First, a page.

The spurt in monsoon has also inundated oilseed and cotton fields in western and central India, and affected apple production in the north around the time the fruit has matured to the plucking stage. Rainfall in August has been about onethird more than average across the country, while the north has seen exceptionally heavy showers in recent days. The good news from the weather office is that rainfall will now moderate in northwest, southern and central regions.
Preliminary estimates by Maharashtra’s agriculture department show 4.17 lakh hectare — about half of which is in Kolhapur, Sangli and Satara — was flooded this season. This has damaged sugarcane, horticulture crops and turmeric.
Cane cultivation was already down 28% in the state because of dry weather earlier in the season, and the flood will further reduce availability. “Sugar mills from these districts will definitely face shortages of sugarcane. But we cannot quantify it right now as the surveys are still being carried out,’ said Sanjay Khatal, managing director, Maharashtra State Cooperative Sugar Mills Association.
PG Medhe, honorary adviser at Shri Chhatrapati Rajaram SSK, Kolhapur, said, “The sugarcane crop that has been submerged till the top for many days is unlikely to survive. I have not seen floods like this in 73 years.” Ankush Chormule from Ashta in Sangli, said, “It is a loss of minimum Rs 30,000 per acre for those farmers who had planted cane recently.”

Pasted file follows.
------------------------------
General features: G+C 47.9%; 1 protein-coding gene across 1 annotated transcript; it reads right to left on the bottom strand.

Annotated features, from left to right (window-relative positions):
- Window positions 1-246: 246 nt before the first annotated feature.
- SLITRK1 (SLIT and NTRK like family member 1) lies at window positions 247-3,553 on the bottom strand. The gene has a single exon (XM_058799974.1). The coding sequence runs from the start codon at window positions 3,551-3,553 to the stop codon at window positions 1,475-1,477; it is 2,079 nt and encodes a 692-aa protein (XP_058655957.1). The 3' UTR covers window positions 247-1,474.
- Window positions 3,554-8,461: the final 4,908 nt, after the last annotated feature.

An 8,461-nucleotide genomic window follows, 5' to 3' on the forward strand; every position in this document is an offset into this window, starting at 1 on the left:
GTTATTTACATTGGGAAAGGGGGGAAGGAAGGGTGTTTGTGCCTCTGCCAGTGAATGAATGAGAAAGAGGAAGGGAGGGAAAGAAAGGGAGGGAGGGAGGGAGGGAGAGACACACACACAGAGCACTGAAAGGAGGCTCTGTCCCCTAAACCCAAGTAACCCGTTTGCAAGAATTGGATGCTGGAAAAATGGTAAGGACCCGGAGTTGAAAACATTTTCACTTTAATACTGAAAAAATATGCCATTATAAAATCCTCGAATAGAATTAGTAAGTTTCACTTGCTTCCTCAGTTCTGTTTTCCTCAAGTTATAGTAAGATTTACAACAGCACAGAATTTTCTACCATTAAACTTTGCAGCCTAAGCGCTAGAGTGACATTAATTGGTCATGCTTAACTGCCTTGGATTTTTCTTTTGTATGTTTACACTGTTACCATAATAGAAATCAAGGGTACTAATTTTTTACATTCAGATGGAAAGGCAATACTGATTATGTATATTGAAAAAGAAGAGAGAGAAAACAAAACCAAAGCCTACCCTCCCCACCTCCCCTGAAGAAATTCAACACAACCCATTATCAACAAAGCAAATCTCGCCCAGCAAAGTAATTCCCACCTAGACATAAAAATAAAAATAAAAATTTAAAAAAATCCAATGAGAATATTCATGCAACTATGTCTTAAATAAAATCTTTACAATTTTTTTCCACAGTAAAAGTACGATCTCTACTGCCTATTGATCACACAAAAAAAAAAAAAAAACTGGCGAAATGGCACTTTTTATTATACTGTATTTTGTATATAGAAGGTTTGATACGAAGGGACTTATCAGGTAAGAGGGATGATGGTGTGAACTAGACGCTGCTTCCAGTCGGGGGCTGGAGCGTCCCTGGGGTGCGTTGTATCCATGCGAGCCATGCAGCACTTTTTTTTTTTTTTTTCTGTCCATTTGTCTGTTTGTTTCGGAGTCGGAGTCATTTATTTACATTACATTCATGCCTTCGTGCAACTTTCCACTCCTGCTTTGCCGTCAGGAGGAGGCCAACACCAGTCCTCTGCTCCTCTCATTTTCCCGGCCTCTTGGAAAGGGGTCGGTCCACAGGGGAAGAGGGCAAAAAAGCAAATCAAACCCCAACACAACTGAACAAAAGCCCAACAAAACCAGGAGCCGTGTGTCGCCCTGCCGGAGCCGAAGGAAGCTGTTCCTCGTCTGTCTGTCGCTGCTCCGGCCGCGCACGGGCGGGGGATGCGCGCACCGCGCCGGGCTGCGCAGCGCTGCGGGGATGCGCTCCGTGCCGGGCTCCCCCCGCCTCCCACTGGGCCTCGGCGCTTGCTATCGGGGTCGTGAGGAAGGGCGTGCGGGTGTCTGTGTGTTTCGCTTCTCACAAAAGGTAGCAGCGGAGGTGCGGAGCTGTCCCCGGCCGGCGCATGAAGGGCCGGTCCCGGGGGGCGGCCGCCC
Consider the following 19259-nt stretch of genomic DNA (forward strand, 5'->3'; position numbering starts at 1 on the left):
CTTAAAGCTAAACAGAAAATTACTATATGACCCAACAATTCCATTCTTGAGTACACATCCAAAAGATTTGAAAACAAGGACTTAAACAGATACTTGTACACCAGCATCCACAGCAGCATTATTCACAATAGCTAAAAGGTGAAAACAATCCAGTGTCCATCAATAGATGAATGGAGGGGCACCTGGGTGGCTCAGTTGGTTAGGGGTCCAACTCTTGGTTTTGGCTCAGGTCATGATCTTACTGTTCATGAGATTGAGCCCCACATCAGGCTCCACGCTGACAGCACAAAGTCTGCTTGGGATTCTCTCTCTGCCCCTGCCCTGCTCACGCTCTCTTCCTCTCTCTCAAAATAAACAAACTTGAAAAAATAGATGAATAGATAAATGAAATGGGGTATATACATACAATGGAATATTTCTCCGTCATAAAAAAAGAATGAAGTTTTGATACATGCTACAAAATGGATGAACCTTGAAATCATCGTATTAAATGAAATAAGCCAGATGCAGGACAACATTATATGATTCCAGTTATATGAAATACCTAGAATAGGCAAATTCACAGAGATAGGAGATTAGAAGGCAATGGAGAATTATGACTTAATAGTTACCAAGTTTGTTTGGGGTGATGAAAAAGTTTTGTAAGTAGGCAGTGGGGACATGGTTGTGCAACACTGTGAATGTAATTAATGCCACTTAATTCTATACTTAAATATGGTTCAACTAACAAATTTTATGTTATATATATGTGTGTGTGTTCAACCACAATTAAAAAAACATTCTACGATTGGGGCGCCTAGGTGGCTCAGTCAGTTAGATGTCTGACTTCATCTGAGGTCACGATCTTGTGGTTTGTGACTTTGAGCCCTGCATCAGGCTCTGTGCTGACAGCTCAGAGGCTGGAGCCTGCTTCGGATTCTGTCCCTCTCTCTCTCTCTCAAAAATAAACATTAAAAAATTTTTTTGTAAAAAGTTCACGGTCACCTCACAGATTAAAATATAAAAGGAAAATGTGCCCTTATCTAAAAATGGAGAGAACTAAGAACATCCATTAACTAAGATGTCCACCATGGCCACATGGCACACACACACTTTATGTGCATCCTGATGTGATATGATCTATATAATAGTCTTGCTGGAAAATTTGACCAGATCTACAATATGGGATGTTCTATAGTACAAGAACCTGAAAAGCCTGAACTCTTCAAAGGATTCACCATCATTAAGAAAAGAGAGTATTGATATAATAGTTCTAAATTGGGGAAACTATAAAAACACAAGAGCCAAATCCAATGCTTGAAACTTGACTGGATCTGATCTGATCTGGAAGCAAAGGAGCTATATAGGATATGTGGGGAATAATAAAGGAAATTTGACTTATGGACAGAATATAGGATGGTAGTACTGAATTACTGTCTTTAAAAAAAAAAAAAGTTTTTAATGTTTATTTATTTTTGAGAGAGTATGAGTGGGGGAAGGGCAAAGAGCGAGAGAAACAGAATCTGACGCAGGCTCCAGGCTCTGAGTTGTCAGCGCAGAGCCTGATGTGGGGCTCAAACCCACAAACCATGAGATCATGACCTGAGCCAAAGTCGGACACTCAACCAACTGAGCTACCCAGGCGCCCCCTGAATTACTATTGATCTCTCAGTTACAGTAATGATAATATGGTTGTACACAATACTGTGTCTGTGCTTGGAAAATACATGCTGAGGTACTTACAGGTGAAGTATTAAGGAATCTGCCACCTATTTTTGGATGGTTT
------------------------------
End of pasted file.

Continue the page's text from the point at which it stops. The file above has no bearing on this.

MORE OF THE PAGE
Indian Sugar Mills Association had earlier estimated a 20% drop in production to 28.2 million tonnes, after a record output of around 33 mt in the 2018-19 season.
“Now the output will further decline with two major sugarcane producing states hit by floods. We have not yet estimated the exact losses. But there will be no shortage of sugar as we have enough stock,” said an industry executive.
Waterlogging in Punjab’s cotton fields is likely to hit production as the crop has been submerged for days on the eve of the harvest. “We had conducted meeting of officials in cotton area to spread advisory to farmers to salvage crops from heavy rain and message had been sent through WhatsApp to ensure necessary precautions,” said Sutantra Kumar Airy, director, Punjab agriculture department.
Floods in parts of Bihar, West Bengal, Assam and Odisha have damaged paddy but remedial measures can be taken.“In these flood-prone states, farmers can compensate the loss with late varieties cultivated in nurseries. So, it is unlikely to affect output,” said a senior agriculture ministry official, adding that states had not reported crop damage. He said floods can help rejuvenate degraded soil.
The planting of soya bean and cotton in Madhya Pradesh and Maharashtra also suffered due to excessive rains. However, there is no report of much damage to groundnut sown in Kutch and Saurashtra regions of Gujarat, which also received heavy rainfall during last week.
“Overall, late surge in rainfall after a dry June has done good to agriculture. Output is likely to be marginally better than last year,” said DK Joshi, chief economist, Crisil.